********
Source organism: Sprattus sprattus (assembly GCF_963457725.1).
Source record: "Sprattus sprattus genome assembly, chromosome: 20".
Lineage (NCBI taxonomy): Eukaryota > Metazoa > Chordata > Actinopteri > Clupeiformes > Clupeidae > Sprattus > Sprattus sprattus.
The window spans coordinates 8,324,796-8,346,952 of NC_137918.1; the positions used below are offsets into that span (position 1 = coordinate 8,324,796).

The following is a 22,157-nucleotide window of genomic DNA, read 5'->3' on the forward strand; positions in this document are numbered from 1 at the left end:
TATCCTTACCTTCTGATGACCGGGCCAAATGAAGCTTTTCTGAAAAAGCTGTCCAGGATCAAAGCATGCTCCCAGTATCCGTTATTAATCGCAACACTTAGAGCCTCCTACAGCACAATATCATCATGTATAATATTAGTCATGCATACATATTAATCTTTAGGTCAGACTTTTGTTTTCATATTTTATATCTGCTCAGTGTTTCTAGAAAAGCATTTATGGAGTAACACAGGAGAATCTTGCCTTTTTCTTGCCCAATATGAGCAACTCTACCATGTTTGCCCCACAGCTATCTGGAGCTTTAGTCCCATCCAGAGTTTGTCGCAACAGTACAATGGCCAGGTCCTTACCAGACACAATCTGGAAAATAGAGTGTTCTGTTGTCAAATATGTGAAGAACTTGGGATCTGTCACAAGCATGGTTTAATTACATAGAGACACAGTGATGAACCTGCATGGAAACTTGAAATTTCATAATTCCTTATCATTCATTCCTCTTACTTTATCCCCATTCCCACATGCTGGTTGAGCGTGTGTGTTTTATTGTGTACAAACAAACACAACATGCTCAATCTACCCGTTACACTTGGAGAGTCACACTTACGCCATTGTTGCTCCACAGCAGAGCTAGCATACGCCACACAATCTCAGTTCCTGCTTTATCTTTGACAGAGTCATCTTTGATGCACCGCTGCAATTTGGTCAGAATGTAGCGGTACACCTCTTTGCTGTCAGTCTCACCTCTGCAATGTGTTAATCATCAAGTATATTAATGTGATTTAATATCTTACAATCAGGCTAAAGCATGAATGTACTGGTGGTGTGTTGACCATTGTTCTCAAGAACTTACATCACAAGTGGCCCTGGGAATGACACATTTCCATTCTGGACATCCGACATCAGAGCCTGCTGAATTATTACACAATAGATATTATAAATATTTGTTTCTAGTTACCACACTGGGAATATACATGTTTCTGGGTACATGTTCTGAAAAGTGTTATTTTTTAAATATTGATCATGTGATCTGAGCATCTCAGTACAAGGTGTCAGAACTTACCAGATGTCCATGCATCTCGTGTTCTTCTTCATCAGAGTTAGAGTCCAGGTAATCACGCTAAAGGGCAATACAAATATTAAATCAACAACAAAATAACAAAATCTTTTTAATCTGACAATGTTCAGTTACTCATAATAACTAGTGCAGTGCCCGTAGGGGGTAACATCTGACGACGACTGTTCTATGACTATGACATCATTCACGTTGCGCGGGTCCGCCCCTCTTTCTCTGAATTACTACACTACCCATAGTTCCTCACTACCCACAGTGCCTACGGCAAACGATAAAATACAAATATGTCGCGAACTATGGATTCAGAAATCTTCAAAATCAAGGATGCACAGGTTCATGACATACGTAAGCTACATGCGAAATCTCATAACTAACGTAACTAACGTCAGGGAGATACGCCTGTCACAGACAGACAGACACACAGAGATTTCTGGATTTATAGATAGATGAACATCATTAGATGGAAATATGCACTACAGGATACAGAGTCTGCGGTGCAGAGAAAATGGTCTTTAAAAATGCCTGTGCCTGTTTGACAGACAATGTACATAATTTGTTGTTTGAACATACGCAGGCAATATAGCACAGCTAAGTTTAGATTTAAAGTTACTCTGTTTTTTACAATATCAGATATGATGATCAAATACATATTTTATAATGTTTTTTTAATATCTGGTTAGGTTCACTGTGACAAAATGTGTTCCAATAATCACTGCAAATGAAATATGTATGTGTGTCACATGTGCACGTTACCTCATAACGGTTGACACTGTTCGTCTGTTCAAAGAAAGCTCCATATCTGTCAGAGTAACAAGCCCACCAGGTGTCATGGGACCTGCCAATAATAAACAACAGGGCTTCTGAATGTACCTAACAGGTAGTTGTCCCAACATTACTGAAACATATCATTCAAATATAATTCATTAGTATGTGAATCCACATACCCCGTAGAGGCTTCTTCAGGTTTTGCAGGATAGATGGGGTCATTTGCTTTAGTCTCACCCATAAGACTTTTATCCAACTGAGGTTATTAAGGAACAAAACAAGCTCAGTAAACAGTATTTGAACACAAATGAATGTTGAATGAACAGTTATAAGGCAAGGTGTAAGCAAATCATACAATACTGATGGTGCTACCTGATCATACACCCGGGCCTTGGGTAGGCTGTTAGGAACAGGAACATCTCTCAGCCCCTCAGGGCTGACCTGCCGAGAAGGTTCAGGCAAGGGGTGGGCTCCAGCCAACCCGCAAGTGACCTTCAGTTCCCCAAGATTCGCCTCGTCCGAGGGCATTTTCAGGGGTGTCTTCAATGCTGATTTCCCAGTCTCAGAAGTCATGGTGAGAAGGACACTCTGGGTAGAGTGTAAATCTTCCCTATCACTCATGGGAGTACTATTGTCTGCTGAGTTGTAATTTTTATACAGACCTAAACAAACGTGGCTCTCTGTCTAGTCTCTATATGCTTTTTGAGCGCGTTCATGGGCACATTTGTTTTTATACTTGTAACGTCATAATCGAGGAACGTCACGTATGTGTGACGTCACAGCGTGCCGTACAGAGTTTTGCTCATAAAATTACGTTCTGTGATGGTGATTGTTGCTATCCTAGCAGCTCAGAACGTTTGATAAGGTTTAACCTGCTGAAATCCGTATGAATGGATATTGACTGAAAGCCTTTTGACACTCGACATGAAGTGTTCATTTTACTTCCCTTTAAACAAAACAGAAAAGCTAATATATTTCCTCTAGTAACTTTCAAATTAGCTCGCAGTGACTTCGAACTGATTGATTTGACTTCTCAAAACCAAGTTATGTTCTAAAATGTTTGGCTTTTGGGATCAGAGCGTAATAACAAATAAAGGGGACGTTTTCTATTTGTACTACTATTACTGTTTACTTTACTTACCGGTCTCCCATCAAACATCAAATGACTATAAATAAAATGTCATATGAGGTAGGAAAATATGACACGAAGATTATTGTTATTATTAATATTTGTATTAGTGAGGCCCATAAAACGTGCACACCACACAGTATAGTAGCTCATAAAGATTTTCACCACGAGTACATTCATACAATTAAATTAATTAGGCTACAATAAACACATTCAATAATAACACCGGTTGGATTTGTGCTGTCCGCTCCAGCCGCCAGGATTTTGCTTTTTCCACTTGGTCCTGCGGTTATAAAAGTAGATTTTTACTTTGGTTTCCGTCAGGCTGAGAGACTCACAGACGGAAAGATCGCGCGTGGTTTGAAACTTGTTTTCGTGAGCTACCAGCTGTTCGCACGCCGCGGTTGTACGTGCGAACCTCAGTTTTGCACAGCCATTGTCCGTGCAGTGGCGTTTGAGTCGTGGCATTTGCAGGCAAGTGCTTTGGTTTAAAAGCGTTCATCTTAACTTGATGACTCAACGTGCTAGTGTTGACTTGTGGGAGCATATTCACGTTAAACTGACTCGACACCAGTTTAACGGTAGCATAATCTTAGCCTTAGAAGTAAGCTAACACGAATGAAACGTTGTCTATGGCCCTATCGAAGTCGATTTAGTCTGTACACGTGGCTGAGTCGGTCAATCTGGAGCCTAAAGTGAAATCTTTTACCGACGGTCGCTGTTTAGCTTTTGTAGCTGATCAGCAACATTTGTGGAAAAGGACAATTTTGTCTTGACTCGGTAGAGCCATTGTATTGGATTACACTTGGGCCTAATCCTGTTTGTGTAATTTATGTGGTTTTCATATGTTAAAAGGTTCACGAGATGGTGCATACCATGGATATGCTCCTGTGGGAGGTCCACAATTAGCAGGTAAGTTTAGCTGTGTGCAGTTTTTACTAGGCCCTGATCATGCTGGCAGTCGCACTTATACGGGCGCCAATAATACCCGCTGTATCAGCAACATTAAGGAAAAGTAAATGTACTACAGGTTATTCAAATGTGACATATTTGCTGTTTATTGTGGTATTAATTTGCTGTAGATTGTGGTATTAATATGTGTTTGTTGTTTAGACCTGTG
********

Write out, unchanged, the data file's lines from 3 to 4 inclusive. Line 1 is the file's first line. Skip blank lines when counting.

Lineage (NCBI taxonomy): Eukaryota > Metazoa > Chordata > Actinopteri > Clupeiformes > Clupeidae > Sprattus > Sprattus sprattus.
The window spans coordinates 8,324,796-8,346,952 of NC_137918.1; the positions used below are offsets into that span (position 1 = coordinate 8,324,796).